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Interview: March 14, 2008

March 14, 2008

Joan Johnston's latest novel, A STRANGER'S GAME, is the seventh installment in her bestselling Bitter Creekseries. In this interview with's Carol Fitzgerald and Hillary Wagy, Johnston describes what inspired her to write about a woman wrongly convicted of her father's murder and recalls an unfortunate experience from childhood that subconsciously surfaces in her work. She also explains what prompted her to leave her career in law to pursue writing full time, shares her thoughts on the appeal of romance novels and reveals details about her upcoming series, The Benedicts of Richmond. What served as your inspiration for the storyline in A STRANGER’S GAME?

Joan Johnston: I've seen quite a few stories about people wrongfully convicted, who are later proven innocent. When I started writing A STRANGER'S GAME, I gave my heroine a reason to kill her father and the desire to do so --- she had motive, means and opportunity --- so the reader can see how she might have been convicted of the crime. For me, the challenge as a writer was to help my hero and heroine figure out who really committed the crime, and to give them a really great villain to fight against as they solve the puzzle of "whodunit" and move on with their lives together.

BRC: I like the way you featured the subject of childhood abuse in A STRANGER’S GAME. Three main characters --- Breed, Grace and Jack --- all carry the physical scars of abuse with them, and each still deals with the emotional scars that follow them into their adult lives. Are these characters based on actual case studies you researched, or are they fictional? Please tell us more about creating these characters and entwining their fears and scars together in the book.

JJ: At about book 27 (I'm on book 47), a friend pointed out to me that all my novels have as an underlying theme, "abandoned and neglected children." I wondered when and how this theme might have come up in my past, since my parents were married and lived together until my father died when I was grown with children of my own. I finally asked my mother about it, and here's what she told me:

When I was four years old, my father, who was in the military, was transferred to the Philippine Islands. For the first month after he left, until the photo was in tatters, I went to bed every night with his picture held to my breast and cried myself to sleep. I didn't see him again for a year. I have no memory of being "abandoned," but it obviously left a lasting impression in my subconscious --- and has found its way into the pages of my books. I have healed my own pain, by healing the pain of my (very fictional) characters.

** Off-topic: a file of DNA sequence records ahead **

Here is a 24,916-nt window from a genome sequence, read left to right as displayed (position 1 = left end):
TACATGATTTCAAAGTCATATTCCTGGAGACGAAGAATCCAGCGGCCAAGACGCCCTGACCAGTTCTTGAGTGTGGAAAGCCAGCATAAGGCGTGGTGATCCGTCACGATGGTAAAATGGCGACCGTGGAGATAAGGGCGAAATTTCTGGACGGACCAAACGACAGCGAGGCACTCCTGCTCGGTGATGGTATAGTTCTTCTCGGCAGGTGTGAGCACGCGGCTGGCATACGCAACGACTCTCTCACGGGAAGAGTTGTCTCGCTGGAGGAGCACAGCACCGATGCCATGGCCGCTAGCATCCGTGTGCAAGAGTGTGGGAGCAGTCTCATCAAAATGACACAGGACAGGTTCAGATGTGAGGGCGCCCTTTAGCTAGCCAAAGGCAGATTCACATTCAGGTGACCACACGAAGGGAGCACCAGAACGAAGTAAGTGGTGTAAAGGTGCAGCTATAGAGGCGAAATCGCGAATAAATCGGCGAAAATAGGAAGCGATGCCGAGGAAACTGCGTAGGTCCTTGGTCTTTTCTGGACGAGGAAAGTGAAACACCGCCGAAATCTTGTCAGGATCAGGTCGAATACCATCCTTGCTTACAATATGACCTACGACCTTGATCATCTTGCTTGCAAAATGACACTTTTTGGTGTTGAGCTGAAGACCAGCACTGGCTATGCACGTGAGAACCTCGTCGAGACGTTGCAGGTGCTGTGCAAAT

BRC: Dirty little secrets take center stage in A STRANGER’S GAME. Infidelity, addictions, murder, cover-ups, betrayal, desertion and lies are at the heart of life in Austin, Texas. Secrets have the potential to become common knowledge when you write them down in a diary as Stephanie did. Adding the diary into the story gave you a way to write a lot of plot quickly. Did you always know the diary was going to be a part of the story?

JJ: Stephanie's diary appeared pretty early in my plotting process. I was looking for ways the heroine could discover who had really murdered her parents. Sex-addicted Stephanie's diary --- with its record of her sexual exploits --- appeared. It wasn't until I came up with the diary that I realized someone was killing her lovers!

BRC: The unscrupulous methods politicians use to win an election, gain media coverage and control other people’s lives portray politics as dirty business. Ann Wade plays the dirty politician with dirty secrets of her own and a lust for power. Knowing your book would be released during an election year, did you have politics as part of your plot outline, or did the politics aspect evolve as the characters evolved?

JJ: I admit it crossed my mind that this book would be out during an election year. It was important to me to make Ann Wade Pendleton (the governor of Texas, and the secondary heroine's mother-in-law) despicable without making her a caricature. As I was writing, I found very little about her that was likable. I suppose you could say I should have added more likable traits. But when she spoke for herself, she turned out to be a very carefully controlled and manipulative person --- the outer face and behavior perfect (as with so many politicians) to hide the (sometimes sordid) truth about the person on the inside. I'm delighted to say Ann Wade will return in the sequel to this book!

BRC: What kind of law did you practice? Did your experience as an officer of the court give you insight into the working of a murderer’s mind? That is, do you think most murderers feel vindicated and empowered by their heinous acts?”

JJ: I practiced local government law --- the issuance of municipal and industrial bonds to finance water & sewer and other public works. It was the repetitive (far from creative) work of reading 80-page, single-spaced water & sewer indentures and Official Statements that caused me, in part, to leave the law and start writing novels.

My experience with murderers comes entirely from my extensive TV and movie viewing. (I see virtually every movie that comes out in the theater --- great to teach what subjects are drawing the interest of contemporary audiences, and great for seeing plots and characters.) I also read the newspaper, watch the news and read extensively across many genres. Most importantly, I have a great imagination! I think to myself: How would I feel if this had been my life and this is what I faced? How would I feel? What would I do? And out comes this character on the page.